first_imgForgetting can be the result of an active deletion process in the brain rather than a failure to remember —a mechanism that helps us adapt our behaviour according to the surroundings, says a new study. The findings could point towards new ways of tackling memory loss associated with conditions such as Alzheimer’s disease and other types of dementia.“Our study looks at the biological processes that happen in the brain when we forget something,” said Oliver Hardt from University of Edinburgh in Scotland. “The next step is to work out why some memories survive whilst others are erased. If we can understand how these memories are protected, it could one day lead to new therapies that stop or slow pathological memory loss,” Hardt said. Also Read – ‘Playing Jojo was emotionally exhausting’The findings were published in The Journal of Neuroscience. The study conducted in rats could also help scientists to understand why some unwanted memories are so long-lasting such as those of people suffering from post-traumatic stress disorders.Memories are maintained by chemical signalling between brain cells that rely on specialised receptors called AMPA receptors. The more AMPA receptors are on the surface where brain cells connect, the stronger the memory.last_img read more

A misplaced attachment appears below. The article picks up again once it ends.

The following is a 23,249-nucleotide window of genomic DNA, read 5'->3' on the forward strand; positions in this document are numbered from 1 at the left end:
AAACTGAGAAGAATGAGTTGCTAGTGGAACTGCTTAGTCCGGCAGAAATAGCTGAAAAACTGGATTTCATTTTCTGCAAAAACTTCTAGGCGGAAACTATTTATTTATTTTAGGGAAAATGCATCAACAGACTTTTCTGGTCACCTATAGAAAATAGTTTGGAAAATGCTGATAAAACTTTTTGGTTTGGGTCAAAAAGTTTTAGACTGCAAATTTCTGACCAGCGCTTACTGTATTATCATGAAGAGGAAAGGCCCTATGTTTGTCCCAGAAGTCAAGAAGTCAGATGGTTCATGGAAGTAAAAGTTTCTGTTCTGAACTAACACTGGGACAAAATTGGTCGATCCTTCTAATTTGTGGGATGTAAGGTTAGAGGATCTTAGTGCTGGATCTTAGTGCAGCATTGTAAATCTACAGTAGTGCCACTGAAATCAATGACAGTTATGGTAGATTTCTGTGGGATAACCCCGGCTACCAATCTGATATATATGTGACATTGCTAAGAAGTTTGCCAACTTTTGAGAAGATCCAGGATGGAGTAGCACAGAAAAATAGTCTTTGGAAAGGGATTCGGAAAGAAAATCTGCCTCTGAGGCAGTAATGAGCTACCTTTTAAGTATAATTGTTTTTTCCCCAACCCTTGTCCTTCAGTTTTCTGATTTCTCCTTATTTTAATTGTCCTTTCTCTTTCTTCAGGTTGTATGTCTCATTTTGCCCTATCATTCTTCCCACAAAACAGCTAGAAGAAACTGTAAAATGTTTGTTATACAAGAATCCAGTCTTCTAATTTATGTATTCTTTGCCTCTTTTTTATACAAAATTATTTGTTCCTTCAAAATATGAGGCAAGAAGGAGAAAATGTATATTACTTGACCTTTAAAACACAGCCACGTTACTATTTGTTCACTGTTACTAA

Celebrating Indian classical music